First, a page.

Advice I have after many years of hiking (in no particular order)
Carry twice the water you think you will need and bring high fat and high protein foods (chocolate, nuts, beef jerky, etc.)
Wrap Duck Tape around one water bottle, it fixes everything and can be used to wrap blisters almost as effectively as moleskin.
Carry a knife, compass, map, flashlight, watch, GOOD rain gear (cheap stuff is hot and sweaty), zip lock bags (to keep personal items dry), trash bag (to keep back pack dry), cell phone, maps, bivy sack, and a spare pair of socks (Smart Wool is great).
Leave your plan with someone that cares if you disappear (Ex's not eligible)
Pack the tips of your boots with a paper towel to prevent foot sliding on descents
LEKI POLES ARE GREAT!!!! I hiked on bad knees for ten years with debilitating pain at the end of major treks, I always pictured Leki poles went with the Fifty year old + crowd. I use them religiously now and they make the descents a breeze. Since using them I haven't felt a twinge in my knees. Just make sure to stow them on vertical ascents or descents.
Pack warm clothing and avoid cotton in the winter, it looses its insulating ability when wet whereas wool and synthetics do not.
Check the weather for trips as well as the conditions of the roads leading to trailheads.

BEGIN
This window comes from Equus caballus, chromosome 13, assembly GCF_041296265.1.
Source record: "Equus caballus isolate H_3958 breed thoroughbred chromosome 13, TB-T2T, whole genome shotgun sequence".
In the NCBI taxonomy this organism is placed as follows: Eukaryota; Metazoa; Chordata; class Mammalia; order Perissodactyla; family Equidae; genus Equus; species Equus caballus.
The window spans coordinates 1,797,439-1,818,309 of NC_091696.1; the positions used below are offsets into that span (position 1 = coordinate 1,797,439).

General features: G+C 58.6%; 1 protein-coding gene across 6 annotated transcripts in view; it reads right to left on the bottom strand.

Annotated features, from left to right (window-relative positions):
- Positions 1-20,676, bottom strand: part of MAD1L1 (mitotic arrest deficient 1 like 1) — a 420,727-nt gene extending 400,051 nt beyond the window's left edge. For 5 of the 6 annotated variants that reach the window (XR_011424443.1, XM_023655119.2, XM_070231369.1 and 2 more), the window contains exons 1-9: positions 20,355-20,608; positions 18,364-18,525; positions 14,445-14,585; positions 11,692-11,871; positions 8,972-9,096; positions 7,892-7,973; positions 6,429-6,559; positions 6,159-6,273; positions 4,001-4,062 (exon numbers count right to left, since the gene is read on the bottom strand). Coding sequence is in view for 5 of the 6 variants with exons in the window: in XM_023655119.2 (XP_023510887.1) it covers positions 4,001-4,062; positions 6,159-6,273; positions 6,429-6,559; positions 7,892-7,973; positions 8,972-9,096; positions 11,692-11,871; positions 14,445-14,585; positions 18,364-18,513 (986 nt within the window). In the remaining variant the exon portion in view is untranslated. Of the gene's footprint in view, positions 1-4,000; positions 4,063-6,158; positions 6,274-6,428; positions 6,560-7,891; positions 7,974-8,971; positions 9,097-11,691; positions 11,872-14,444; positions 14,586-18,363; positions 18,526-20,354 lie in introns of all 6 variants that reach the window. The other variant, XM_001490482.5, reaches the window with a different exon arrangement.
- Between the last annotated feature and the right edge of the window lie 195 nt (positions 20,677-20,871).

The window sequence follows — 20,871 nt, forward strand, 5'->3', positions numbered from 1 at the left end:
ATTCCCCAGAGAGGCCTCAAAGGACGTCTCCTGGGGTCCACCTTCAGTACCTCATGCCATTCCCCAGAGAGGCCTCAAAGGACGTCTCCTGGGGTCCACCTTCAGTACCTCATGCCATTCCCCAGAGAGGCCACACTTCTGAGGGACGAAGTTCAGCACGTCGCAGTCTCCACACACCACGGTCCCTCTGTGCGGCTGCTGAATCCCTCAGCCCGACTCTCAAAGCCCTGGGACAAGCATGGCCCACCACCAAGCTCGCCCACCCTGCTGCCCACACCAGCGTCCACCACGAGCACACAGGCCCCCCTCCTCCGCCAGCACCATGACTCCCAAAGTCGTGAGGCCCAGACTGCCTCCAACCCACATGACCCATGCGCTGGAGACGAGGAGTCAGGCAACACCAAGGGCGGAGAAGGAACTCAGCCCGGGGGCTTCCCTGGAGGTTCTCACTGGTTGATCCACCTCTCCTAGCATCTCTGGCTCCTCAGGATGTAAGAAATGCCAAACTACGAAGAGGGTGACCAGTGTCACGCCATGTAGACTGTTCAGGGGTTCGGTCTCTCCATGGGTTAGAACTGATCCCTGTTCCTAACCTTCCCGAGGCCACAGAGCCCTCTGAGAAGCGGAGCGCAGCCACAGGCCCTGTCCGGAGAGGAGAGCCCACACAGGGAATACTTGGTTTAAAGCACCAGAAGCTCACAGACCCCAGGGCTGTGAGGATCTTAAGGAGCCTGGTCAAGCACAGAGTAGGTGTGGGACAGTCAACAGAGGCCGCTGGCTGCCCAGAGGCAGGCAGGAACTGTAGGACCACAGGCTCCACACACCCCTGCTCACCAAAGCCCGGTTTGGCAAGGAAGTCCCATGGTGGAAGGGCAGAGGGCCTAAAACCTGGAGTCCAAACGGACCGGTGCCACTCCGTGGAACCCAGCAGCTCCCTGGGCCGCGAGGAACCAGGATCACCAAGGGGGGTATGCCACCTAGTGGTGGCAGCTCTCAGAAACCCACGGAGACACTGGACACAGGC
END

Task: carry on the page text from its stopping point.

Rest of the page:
Make yourself aware of potential hazards (lightning, animals, bad trail conditions, etc).
Caffeine and plenty of liquids help with headaches from altitude sickness.
Break in your boots, 25 miles or so is a good rule of thumb.
Don't overestimate your physical condition, real hiking and climbing requires good conditioning, you can find yourself out of energy in dangerous places if you bite off more than you can initially chew.
It never hurts to have the phone numbers of ranger stations programmed in your phone.
Know a little first aid, if you have the time, know a lot.
My wife suggests toilet paper if you are a female hiker, baby wipes also come in handy.
In the mountains ALWAYS bring your ice axe, I have needed it more times than I can remember.
Start all hikes early, plan to be off summits by 11:00 if possible.
Don't be afraid to turn back from a trip, there is always tomorrow.
The only way to become more competent is to always push just slightly outside of your comfort zone.
Research all routes as thoroughly as possible.
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